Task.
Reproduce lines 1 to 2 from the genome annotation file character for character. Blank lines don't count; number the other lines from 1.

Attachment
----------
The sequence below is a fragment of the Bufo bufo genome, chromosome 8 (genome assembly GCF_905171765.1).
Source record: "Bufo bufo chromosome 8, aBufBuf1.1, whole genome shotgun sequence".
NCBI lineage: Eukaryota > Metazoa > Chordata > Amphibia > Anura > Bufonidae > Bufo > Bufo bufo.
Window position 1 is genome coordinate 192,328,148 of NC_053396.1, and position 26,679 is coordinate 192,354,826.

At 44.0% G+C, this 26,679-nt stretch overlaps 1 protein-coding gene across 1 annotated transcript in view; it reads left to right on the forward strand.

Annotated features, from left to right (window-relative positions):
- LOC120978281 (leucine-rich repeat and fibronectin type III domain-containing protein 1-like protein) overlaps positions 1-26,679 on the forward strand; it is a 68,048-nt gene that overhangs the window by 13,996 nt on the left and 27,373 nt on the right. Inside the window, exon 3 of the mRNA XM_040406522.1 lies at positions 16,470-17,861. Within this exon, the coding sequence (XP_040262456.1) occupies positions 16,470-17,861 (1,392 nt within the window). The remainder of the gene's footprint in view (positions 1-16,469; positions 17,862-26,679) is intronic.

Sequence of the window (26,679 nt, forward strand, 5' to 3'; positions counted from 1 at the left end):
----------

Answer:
The sequence below is a fragment of the Bufo bufo genome, chromosome 8 (genome assembly GCF_905171765.1).
Source record: "Bufo bufo chromosome 8, aBufBuf1.1, whole genome shotgun sequence".